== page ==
Changing the spatial characteristics of a sporting environment may change the demands on the athlete, and potentially influence the outcome of the competition. Specific reduced competition size training drills (i.e. small-sided games in soccer) have long been utilized as a training means in other sports.
Researchers in Italy compared the physiological (heart rate, blood lactate) and psychological (mood states questionnaire, RPE) responses of match-simulation sparring sessions between 24 competitive junior taekwondo athletes, in a standard 8x8m fighting area to 6x6m and 4x4m fighting areas. A second aspect of the study compared the same responses in matches with 1 sparring partner compared to alternating partners.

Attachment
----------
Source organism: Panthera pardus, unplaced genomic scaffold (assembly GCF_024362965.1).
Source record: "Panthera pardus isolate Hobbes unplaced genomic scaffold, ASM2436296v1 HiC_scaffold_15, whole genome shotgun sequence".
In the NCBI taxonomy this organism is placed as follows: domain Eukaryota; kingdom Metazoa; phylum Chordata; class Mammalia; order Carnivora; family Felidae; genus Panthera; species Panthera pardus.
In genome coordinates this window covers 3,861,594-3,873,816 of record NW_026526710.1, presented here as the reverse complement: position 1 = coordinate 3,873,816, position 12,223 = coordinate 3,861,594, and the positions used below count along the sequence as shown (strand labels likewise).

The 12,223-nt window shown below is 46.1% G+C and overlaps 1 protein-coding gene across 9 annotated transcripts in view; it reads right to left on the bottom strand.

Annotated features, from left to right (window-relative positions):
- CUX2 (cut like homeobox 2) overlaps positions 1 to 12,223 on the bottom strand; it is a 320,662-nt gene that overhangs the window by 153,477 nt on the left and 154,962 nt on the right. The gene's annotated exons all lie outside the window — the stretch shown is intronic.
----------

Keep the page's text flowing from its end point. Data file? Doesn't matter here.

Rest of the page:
Although heart rate was lower in the 2-1 condition, blood lactate levels were higher. These physiological measures were not, however, dependent on fight area size.
Scores of tension and fatigue were higher for 6 × 6 m compared with 8 × 8 m, and anger was higher in 6 × 6 m and 8 × 8 m compared with 4 × 4 m.
Coaches can utilise the differences in response to both training area and partner change to elicit a different physiological response, or to help recreate a similar mood state to that encountered in competition.